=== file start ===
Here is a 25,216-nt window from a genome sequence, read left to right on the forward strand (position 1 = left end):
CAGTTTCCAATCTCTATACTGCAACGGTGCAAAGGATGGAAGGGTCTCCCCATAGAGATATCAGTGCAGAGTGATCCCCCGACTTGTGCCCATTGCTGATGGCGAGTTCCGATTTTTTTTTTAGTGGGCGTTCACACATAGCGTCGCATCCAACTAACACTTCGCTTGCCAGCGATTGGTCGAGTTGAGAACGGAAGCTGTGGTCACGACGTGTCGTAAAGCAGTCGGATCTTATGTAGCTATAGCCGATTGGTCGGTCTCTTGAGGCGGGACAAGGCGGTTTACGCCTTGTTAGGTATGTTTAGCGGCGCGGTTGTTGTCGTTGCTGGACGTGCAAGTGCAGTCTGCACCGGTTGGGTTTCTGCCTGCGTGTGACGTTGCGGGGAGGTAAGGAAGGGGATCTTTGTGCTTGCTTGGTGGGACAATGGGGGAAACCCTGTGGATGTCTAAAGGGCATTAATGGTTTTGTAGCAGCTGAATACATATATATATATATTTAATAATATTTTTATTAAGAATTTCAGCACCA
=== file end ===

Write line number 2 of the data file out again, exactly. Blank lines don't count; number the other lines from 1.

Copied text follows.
CAGTTTCCAATCTCTATACTGCAACGGTGCAAAGGATGGAAGGGTCTCCCCATAGAGATATCAGTGCAGAGTGATCCCCCGACTTGTGCCCATTGCTGATGGCGAGTTCCGATTTTTTTTTTAGTGGGCGTTCACACATAGCGTCGCATCCAACTAACACTTCGCTTGCCAGCGATTGGTCGAGTTGAGAACGGAAGCTGTGGTCACGACGTGTCGTAAAGCAGTCGGATCTTATGTAGCTATAGCCGATTGGTCGGTCTCTTGAGGCGGGACAAGGCGGTTTACGCCTTGTTAGGTATGTTTAGCGGCGCGGTTGTTGTCGTTGCTGGACGTGCAAGTGCAGTCTGCACCGGTTGGGTTTCTGCCTGCGTGTGACGTTGCGGGGAGGTAAGGAAGGGGATCTTTGTGCTTGCTTGGTGGGACAATGGGGGAAACCCTGTGGATGTCTAAAGGGCATTAATGGTTTTGTAGCAGCTGAATACATATATATATATATTTAATAATATTTTTATTAAGAATTTCAGCACCA